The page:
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The White House Just Showed Major Support For Marijuana Research…Here’s How They Did It

The White House has taken many punches through the years over their lack of support for marijuana legalization and research. But this morning, the Obama administration took a major step towards supporting cannabis research when it lifted a long-criticized requirement that helped block research into the medical benefits of marijuana.

According to The Huffington Post, the Public Health Service review requirement was eliminated, meaning that the Office of National Drug Control Policy (ONDCP), also known as the drug czar’s office, will begin to assist in the research of cannabis. The decision came after a bipartisan group of lawmakers asked for the requirement to be lifted. Even opponents of legalization have called for it to be lifted.

Drug czar spokesman Mario Moreno Zepeda said, “The Obama Administration has actively supported scientific research on whether marijuana or its components can be safe and effective medicine. Eliminating the Public Health Service review should help facilitate additional research to advance our understanding of both the adverse effects and potential therapeutic uses for marijuana or its components.”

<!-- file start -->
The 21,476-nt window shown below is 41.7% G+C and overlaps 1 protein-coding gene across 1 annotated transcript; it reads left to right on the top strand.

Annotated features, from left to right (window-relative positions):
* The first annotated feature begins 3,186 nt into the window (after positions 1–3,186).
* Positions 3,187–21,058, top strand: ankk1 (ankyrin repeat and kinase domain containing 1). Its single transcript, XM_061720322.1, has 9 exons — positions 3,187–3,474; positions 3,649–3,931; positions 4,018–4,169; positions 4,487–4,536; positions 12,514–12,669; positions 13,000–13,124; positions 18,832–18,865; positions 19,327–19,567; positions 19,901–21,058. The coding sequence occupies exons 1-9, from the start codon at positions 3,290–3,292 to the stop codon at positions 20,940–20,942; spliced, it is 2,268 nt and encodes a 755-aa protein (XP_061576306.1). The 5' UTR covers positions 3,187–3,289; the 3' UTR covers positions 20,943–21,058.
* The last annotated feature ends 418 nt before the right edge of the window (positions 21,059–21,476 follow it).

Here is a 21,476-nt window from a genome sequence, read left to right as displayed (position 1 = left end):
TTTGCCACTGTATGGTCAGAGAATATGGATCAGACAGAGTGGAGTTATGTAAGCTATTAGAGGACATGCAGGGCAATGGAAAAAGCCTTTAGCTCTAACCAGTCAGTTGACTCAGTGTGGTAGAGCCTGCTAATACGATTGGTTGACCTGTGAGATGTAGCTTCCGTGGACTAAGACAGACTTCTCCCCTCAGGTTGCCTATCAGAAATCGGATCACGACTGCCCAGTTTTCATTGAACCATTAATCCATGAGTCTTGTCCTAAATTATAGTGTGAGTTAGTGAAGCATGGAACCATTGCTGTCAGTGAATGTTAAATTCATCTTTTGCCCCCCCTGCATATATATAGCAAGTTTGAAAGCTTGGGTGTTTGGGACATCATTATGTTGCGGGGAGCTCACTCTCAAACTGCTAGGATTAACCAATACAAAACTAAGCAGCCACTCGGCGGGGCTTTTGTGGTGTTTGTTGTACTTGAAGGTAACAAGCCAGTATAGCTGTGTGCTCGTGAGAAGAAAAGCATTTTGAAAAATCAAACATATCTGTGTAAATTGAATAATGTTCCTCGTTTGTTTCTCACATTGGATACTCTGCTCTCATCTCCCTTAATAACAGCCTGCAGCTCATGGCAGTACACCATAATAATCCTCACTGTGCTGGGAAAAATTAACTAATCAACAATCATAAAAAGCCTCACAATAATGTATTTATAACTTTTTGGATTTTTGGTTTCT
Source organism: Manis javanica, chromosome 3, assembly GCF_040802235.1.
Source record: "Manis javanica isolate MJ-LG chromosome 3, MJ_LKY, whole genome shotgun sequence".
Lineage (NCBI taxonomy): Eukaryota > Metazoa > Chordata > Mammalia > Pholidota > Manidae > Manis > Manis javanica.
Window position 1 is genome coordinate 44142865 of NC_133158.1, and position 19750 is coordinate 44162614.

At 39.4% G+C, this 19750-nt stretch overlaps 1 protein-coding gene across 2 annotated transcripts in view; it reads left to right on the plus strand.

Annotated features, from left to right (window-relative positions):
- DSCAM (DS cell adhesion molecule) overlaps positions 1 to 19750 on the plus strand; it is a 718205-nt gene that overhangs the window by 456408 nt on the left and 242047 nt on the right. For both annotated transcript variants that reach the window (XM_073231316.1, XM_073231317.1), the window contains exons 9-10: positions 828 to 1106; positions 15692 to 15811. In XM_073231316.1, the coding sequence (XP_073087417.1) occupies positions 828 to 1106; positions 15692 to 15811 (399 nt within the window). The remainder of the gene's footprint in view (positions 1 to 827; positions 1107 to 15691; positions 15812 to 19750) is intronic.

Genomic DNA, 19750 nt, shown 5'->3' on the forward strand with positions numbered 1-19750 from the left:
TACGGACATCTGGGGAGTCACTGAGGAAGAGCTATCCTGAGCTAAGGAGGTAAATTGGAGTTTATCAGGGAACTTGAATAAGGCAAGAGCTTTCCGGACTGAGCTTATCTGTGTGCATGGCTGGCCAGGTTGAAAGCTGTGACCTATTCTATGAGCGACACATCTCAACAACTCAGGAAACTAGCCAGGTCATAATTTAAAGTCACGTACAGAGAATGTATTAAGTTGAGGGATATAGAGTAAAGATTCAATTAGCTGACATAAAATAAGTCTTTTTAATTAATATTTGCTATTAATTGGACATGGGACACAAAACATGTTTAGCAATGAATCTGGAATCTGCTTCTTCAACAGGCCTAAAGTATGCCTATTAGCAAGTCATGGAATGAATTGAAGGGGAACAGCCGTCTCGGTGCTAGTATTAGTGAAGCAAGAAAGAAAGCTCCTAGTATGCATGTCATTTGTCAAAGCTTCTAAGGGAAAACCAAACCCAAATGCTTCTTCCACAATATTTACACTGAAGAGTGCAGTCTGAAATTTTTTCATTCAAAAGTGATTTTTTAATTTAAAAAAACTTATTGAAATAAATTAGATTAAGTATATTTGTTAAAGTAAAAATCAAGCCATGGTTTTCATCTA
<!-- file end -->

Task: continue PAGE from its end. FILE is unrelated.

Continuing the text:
The lifted requirement was complicated and full of holes. It proposed that since marijuana research wasn’t funded by the government, it had to undergo a Public Health Service review. That’s a process that was created back in 1999 by the federal government after a 1998 Institute of Medicine report called for more scientific research into the medical value of marijuana. What made it especially controversial was that other substance classified by the government as Schedule I was subject to the same process. Schedule I drugs are substances the DEA feels have the highest potential for abuse and no medical value.

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Richard Lowe

Richard Lowe is a 14-year veteran of the financial sector with licenses as a commodity broker (Series 3) and investment advisor representative (IAR Series 65). Along with a focus on raising capital for the firms he was employed with, he also wrote and edited much of the content published by them. He holds a BA in Journalism from the University of Massachusetts. He has been a longtime advocate for marijuana legalization due to the social injustices associated with marijuana prohibition and the strong potential for the medicinal benefits of cannabis.

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